Getting to Koh Phangan will be a lot easier once the home of the world-renowned full-moon party is directly connected by air for the first time.
Construction of the first airport on Thailand’s fifth-largest island is gearing up, with entrepreneur Somphong Sooksanguan setting his sights on opening the facility by this time next year.
After spending 200 million baht of his own seed money to develop the country’s third privately owned airport, the 46-year-old businessman from Phatthalung province will seek external funding sources and joint-venture partners to expedite the project.
Although saying he could go solo on the venture, he reckons it would be good to have partners whose business concept is compatible with his sustainable business that does not place profitability on top.
Mr Somphong said he is prepared to offer a 30-40% stake in the Phangan airport project, whose ultimate cost was recently revised to 900 million baht, to partners, local, foreign or both, subject to negotiation.
The airport project forms part of the growing aviation-related portfolio of Mr Somphong, who founded the commuter airline Kan Air and more recently became a 51% stakeholder in Thai VietJet Air, the Thai subsidiary of Vietnam’s first privately owned no-frills carrier, VietJet Air. He built his fortune on the debt-collecting service of Kannithi Co, which he founded eight years ago.
VietJet Air has already shown keen interest in becoming a joint venture in the Phangan project, he said. It recently dispatched a senior executive to make a field inspection trip to the island.
The Phangan airport, with its 1,100-metre runway, will support the expansion of Kan Air, which now operates scheduled service from Chiang Mai to Nan, Pai, Mae Hong Son, Phitsanulok and Khon Kaen using its sole Cessna Grand Caravan, a single-engine propeller aircraft with 12 seats.
Somphong: Partners are welcomed!
Late last year, Kan Air acquired a Beechcraft Premier I, a US-made corporate jet capable of carrying eight passengers over a range of more than 2,500 kilometres, to complement its air service offering.
The airline will initially use leased turboprop aircraft including the European-made ATR 42, capable of carrying 50 passengers, to herald the air service between Bangkok and Koh Phangan.
Service will start with two daily non-stop flights, taking 80 minutes each way.
The airport project and direct flights to the island are widely seen as offering good business prospects, given the island’s growing international fame as a destination and the lack of convenient air access.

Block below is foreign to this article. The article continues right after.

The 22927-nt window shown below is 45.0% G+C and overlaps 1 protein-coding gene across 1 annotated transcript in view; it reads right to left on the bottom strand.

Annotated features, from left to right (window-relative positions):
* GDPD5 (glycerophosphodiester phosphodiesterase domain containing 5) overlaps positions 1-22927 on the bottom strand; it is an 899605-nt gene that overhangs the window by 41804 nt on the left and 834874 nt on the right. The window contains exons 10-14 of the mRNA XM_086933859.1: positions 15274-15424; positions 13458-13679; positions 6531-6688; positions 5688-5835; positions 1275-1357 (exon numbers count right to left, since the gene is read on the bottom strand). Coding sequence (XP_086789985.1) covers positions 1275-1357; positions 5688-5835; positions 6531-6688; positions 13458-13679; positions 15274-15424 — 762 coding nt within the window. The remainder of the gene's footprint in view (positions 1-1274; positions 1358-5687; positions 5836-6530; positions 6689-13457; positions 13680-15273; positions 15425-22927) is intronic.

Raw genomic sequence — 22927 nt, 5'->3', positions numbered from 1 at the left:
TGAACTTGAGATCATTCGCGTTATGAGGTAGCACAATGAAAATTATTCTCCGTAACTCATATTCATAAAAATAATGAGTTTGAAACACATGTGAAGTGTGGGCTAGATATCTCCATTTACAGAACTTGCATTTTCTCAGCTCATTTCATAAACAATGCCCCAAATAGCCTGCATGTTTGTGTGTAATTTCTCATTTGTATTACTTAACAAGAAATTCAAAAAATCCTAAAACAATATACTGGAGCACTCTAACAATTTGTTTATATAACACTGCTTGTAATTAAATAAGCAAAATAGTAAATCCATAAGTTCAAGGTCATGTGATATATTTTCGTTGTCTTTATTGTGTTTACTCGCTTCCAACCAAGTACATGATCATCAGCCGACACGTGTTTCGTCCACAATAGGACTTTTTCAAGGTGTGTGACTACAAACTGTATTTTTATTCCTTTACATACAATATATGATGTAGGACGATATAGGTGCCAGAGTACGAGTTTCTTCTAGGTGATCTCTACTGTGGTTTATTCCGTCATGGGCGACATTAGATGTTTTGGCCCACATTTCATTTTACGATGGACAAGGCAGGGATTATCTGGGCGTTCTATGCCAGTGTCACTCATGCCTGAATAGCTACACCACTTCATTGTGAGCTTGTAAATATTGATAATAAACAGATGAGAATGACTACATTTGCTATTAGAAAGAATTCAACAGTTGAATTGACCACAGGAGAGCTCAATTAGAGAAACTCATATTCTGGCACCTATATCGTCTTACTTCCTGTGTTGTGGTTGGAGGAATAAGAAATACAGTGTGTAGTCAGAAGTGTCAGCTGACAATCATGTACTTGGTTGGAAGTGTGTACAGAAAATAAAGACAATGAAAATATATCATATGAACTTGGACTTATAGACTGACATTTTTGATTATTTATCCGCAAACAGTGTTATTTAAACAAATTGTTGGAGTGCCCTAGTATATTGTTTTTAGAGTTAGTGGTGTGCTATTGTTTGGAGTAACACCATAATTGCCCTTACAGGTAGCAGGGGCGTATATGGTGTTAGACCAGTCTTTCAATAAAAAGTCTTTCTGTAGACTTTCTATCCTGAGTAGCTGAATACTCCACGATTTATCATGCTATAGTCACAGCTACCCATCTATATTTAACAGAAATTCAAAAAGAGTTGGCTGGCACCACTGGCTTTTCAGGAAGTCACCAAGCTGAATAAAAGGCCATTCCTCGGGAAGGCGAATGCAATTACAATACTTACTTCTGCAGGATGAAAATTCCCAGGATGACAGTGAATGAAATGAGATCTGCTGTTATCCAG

Local industry estimates put daily tourist arrivals on Koh Phangan, almost all foreigners, at 2,000 a day.
The full-moon party, a dance music festival on Haad Rin Nok Beach scheduled each month during the full moon, attracts up to 30,000 party-goers who contribute some 10 million baht to the island’s economy on that one day alone.
Travellers now reach Koh Phangan only by sea-going ferry from either mainland Surat Thani 55 km away or Koh Samui, Thailand’s third-largest island, 15 km away. The closest airport to Koh Phangan is on Koh Samui, where Bangkok Airways operates frequent daily flights linking Bangkok’s Suvarnabhumi airport. Nearly all the flights from Bangkok to Koh Samui are operated by Bangkok Airways.
That route has become a cash cow for the 45-year-old airline, which built Koh Samui airport in 1989 and helped to put the island on the world’s tourism map.
But Mr Somphong has made it clear that Koh Phangan airport will be open to all carriers, not just Kan Air, as long as their aircraft meet the airport’s capacity, which can handle only turboprops the size of the ATR.
Once it is completed and regular service launched, Koh Phangan airport will take away some air traffic from Koh Samui, particularly foreign tourists heading for the full-moon party and those seeking a less crowding alternative to Samui.
Lying north of Koh Samui and two-thirds its size, Koh Phangan has beautiful beaches and less-inexpensive accommodation than its neighbour. Some 190 hotels and resorts offer 5,000 rooms.
Building an airport on hilly terrain 250 metres above sea level poses a significant construction challenge, said Kan Air’s site officials. Once completed, the airport will be the country’s second highest after the state-run Mae Hong Son airport, which is at 280 metres above sea level.
Some hills need to be flattened and soil removed to fill the lower area to create a more level area conducive to runway construction. Some 1.2 million cubic metres will need to be removed from the 100-rai land once dominated by coconut trees, but this will not stir up protests by villagers, said the officials.
Mr Somphong insists local communities have thrown their full support behind the proposed airport, as they feel the need for air connectivity.
As well, Transport Minister Chadchart Sittipunt is urging that the project be carried out speedily.
Design of the airport’s terminal is being refined to make it blend in with the natural environment overlooking the blue sea.
Operating only from dawn to dusk, the airport will have annual capacity of 600,000 passengers or an average of more than 1,600 a day.